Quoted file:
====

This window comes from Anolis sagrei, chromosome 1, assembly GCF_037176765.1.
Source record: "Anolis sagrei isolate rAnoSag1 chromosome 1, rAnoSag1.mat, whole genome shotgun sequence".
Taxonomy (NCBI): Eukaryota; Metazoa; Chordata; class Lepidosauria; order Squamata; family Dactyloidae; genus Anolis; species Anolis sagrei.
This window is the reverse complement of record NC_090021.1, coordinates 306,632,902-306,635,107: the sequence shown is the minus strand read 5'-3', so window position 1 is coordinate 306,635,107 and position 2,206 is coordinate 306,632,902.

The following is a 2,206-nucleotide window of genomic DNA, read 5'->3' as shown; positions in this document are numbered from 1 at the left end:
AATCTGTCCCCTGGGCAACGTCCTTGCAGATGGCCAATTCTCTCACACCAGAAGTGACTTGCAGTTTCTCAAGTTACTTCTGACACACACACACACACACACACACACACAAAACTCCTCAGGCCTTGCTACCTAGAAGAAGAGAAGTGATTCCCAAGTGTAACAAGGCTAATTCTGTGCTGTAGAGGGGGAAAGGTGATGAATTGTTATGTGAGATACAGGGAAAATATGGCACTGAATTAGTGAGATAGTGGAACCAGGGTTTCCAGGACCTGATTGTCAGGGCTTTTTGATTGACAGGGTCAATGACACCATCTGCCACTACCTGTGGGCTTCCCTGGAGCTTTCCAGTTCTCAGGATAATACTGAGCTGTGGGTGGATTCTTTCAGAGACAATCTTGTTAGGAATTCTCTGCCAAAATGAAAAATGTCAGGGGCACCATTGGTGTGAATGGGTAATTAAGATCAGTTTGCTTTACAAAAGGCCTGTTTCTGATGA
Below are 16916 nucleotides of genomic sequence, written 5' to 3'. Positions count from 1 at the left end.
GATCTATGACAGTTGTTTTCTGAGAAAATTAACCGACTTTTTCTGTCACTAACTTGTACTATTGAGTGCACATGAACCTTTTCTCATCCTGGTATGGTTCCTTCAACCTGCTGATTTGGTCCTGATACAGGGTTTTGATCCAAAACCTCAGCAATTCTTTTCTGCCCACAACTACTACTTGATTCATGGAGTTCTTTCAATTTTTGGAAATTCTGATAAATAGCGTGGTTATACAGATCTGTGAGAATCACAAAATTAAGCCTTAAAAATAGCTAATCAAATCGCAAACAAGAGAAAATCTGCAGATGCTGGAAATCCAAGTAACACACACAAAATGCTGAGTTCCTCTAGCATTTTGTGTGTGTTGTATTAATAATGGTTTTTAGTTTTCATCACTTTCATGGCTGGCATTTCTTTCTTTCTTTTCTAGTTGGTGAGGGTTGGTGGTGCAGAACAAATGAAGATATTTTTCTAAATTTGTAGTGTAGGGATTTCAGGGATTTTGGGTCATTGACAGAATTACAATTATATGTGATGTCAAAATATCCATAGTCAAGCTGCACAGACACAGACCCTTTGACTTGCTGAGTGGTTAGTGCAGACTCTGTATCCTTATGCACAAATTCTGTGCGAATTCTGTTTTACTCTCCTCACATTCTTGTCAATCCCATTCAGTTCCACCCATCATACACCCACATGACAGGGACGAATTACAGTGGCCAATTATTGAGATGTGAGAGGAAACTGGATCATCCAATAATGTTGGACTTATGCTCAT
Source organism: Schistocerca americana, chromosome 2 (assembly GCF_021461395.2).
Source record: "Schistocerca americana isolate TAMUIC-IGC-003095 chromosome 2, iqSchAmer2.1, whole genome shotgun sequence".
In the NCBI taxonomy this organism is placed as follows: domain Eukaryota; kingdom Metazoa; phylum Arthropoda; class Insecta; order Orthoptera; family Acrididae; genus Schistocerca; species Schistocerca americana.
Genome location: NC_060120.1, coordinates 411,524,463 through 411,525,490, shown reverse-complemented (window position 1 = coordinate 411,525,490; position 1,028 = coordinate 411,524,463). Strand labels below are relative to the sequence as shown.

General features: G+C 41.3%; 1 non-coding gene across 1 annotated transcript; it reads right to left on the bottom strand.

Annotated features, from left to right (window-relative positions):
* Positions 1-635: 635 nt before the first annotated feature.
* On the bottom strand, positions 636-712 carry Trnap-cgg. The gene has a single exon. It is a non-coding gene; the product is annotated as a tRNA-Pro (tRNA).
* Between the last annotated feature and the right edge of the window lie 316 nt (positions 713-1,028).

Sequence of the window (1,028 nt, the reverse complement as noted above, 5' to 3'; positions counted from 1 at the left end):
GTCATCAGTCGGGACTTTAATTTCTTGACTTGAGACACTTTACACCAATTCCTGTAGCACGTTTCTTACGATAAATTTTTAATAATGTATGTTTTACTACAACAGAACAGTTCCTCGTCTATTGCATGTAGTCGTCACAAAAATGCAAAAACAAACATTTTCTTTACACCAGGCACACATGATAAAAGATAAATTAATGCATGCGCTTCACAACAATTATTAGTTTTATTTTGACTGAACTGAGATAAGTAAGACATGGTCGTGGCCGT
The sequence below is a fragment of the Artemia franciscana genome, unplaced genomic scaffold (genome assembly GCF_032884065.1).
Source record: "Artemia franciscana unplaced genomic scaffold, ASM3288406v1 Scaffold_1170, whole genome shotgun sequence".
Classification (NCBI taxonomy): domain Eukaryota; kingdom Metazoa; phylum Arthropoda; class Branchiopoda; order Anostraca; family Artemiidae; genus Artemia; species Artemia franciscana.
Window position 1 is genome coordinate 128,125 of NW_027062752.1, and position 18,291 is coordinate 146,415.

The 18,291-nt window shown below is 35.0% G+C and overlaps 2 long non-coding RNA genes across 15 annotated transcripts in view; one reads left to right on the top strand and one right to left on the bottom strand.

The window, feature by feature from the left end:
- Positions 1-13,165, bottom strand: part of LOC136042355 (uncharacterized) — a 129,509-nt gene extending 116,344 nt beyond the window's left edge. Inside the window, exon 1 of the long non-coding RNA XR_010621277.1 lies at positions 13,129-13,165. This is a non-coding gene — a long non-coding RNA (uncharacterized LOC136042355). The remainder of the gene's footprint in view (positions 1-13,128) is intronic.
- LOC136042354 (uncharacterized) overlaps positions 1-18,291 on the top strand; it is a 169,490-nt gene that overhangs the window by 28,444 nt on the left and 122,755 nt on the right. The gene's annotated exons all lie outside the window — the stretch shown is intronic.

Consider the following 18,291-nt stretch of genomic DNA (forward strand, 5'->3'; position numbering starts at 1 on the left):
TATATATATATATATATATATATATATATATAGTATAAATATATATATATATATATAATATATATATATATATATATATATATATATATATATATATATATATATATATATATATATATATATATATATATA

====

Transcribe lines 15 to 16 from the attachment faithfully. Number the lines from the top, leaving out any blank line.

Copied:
* Positions 1-635: 635 nt before the first annotated feature.
* On the bottom strand, positions 636-712 carry Trnap-cgg. The gene has a single exon. It is a non-coding gene; the product is annotated as a tRNA-Pro (tRNA).